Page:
Jetson Mate Cluster box takes four Jetson Nano/Xavier NX modules

While we’ve seen plenty of cluster boards based on Raspberry Pi SBC or Compute Modules, I had never seen clusters of Jetson modules. Those already exist, and PicoCluster has a few, but what made me write this post today is Seeed Studio’s Jetson Mate cluster box equipped with a carrier board taking up to four NVIDIA Jetson Nano or Xavier NX modules, an enclosure covered with a largish cooling fan with RGB LED for good effect…

Jetson Mate specifications:

  • SoM compatibility – Jetson Nano or Jetson Xavier NX via four SO-DIMM sockets
  • Video Output – HDMI 2.0
  • Networking
    • Gigabit Ethernet (RJ45) port
    • Microchip KSZ9896CTXC 6-port GigE Managed Switch for internal networking between the modules and to the outside world
  • Camera – 2x MIPI CSI connectors
  • USB – 4x USB 3.0 ports (one per module), 1x USB 2.0 port, 1x USB-C port for power
  • Debugging – UART debug pins (4x pairs, one for each module)
  • Misc – 12V fan, wake-up button
  • Power supply requirements – 65W+ USB PD (Jetson Nano) or 90W+ USB PD (Jetson Xavier NX)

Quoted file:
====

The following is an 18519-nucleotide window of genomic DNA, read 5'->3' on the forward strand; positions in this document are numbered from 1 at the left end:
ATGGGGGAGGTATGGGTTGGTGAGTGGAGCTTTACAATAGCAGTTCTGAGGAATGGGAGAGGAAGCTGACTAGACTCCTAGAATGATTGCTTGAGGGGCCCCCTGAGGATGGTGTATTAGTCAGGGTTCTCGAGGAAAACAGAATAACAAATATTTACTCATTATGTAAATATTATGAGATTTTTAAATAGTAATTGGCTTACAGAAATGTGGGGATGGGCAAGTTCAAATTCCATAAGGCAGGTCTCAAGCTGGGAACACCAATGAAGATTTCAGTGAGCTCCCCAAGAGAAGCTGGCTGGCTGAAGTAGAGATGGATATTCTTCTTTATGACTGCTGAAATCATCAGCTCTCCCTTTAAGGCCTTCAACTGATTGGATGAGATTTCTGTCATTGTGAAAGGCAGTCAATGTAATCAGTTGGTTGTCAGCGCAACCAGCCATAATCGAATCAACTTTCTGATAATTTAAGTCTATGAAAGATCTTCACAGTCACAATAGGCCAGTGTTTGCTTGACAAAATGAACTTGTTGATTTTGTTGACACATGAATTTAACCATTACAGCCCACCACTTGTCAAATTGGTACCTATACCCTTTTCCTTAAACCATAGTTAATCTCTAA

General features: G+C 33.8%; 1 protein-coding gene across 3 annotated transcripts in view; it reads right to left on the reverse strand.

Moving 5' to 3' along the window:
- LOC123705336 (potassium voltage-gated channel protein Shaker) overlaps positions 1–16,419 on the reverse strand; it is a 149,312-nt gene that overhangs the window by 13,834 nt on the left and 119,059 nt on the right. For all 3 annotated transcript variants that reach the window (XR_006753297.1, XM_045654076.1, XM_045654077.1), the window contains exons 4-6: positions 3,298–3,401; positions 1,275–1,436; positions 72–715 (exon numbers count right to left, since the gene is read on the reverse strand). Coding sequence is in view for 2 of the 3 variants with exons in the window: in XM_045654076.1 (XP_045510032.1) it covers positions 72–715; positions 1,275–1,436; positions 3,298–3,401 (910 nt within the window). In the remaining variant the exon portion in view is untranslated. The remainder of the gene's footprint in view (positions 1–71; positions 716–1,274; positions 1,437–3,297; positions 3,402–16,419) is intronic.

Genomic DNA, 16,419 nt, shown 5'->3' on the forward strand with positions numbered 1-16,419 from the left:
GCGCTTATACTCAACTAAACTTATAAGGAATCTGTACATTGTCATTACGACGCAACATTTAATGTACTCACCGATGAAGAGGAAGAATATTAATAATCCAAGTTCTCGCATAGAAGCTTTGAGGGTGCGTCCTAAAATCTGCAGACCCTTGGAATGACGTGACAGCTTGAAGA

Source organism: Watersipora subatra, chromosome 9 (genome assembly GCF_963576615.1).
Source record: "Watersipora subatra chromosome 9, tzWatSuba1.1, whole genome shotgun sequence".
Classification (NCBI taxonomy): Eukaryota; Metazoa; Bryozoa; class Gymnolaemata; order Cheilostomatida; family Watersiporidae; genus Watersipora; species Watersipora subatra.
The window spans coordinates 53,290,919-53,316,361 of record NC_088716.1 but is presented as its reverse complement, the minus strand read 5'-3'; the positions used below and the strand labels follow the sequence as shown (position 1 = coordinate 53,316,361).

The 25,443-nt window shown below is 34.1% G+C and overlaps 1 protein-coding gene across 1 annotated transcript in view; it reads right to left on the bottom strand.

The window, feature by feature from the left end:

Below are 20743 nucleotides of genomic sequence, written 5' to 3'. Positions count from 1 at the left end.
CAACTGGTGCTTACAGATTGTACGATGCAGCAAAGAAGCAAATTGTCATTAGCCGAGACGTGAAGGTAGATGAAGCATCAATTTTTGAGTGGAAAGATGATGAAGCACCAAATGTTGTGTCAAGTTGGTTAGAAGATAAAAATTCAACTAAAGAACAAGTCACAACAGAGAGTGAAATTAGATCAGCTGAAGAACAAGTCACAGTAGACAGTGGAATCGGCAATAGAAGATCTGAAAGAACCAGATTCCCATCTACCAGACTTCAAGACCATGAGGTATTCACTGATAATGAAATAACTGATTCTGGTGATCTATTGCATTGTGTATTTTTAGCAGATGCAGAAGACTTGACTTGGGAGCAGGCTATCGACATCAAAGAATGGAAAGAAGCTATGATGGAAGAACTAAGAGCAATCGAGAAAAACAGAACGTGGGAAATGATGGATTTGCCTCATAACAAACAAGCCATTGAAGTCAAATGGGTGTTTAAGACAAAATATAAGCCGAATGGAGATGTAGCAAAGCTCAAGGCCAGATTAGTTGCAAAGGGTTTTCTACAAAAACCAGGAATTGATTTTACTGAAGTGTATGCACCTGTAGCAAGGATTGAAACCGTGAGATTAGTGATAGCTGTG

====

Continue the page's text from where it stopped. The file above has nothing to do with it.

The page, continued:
• Dimensions – 110 x 110mm (carrier board)

Seeed Studio says Jetson Mate “cooling kit” can be used as a GPU server, Homelab, and GPU cluster. The Wiki explains each module needs to be flashed with JetPack (Ubuntu-based) on the master node socket (left on the photo above) and can be moved on the “worker node” sockets afterward. The tutorial then carries on explaining how to setup Kubernetes on the cluster, and install Jupyter.

Seeed Studio is taking pre-orders for Jetson Mate for $199.00 plus shipping on their store. The cluster system is expected to be available in mid-January 2021, and you’d have to also purchase Jetson Nano or Jetson Xavier NX modules separately.

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6 Replies to “Jetson Mate Cluster box takes four Jetson Nano/Xavier NX modules”

  1. Nice but pricey. I wonder how controllable it all is. I’d expect only over one full control, and the others thru ssh or so? I don’t know.
    Would be cool if you could use all cores and memory together to create one virtual device with many cores.

  2. At such a price I think the main target is developers of applications to run on such devices. But with the fan this cannot remain on the developer’s desk and needs to go in the machine room. Plus quite frankly, when you see a rainbow fan somewhere you immediately understand that the price tries to justify non-essential stuff made to seduce geek buyers.

    1. I have 120 mm Noctua fan cooling my sleep in summers right above my face. Not even a slightest noise coming from it.

  3. It would be more interesting if the nodes would be connected together over the pcie too and not just via 1 GigE 

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